Fruits of global warming

Apricots in May, almonds in October...But these aren't Mediterranean orchards - they're farms in Kent and Dorest. Michael McCarthey reports
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The Independent Online

In early summer this year, that sweet sun-loving fruit from the lands of vines and olive trees grew on a branch in Kent, part of the first-ever commercial harvest of apricots in the UK. Sainsbury's has just marketed them in 250 stores. You think climate change isn't happening? The Sainsbury's apricots, with the Union flag on the punnets, say otherwise.

The harvest was a small but notable progress point in the shift that climate change is likely to bring to a world in which, among much else, we may see fruits and plants from hotter climates flourishing in British orchards and gardens.

There is no doubt that the climate is now warming steadily in Britain, as well as in the rest of the world. Since 1900, the average UK temperature has risen by about 1C, and the growing season has lengthened by about a month. Currently, the temperature is rising by between 0.15C and 0.2C per decade, but the rate itself will increase, and by the 2020s the climate will be nearly another full degree warmer than the average of 1961-1990.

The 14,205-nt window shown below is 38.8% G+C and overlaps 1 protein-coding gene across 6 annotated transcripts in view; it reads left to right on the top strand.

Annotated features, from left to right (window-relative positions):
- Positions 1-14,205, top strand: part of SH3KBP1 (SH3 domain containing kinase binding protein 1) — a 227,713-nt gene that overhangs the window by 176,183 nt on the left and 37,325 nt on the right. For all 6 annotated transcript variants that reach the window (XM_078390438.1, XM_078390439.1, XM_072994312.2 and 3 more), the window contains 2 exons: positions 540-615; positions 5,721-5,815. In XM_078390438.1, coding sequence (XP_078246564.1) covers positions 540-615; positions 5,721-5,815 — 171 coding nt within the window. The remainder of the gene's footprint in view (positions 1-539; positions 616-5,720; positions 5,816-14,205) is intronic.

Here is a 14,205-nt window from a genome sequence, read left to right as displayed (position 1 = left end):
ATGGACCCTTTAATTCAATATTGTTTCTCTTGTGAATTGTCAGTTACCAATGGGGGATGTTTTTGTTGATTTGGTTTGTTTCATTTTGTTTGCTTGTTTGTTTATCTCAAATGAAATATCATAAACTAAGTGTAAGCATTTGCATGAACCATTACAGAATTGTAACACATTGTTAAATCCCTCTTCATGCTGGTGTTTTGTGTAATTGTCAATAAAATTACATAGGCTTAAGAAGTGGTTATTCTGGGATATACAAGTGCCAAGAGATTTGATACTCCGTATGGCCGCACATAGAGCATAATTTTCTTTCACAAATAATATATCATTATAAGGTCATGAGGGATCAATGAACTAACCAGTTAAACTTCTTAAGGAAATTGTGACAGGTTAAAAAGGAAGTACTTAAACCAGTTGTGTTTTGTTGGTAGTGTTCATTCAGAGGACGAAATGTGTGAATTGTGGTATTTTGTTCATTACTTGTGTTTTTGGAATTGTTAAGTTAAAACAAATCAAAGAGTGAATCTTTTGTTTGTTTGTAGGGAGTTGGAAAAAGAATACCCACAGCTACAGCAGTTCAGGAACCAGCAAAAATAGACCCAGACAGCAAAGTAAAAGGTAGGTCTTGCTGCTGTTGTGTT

According to the UK Climate Impacts Programme, very hot and dry summers of the sort Britain experienced in 1995 will strike in one in three years by the 2050s. Maximum temperatures in southern counties, such as Berkshire, which now reach about 34C (93F), will start to exceed 40C (104F). By 2080, South-east England could become on average 5C (9F) warmer in summer, making it as hot as Bordeaux.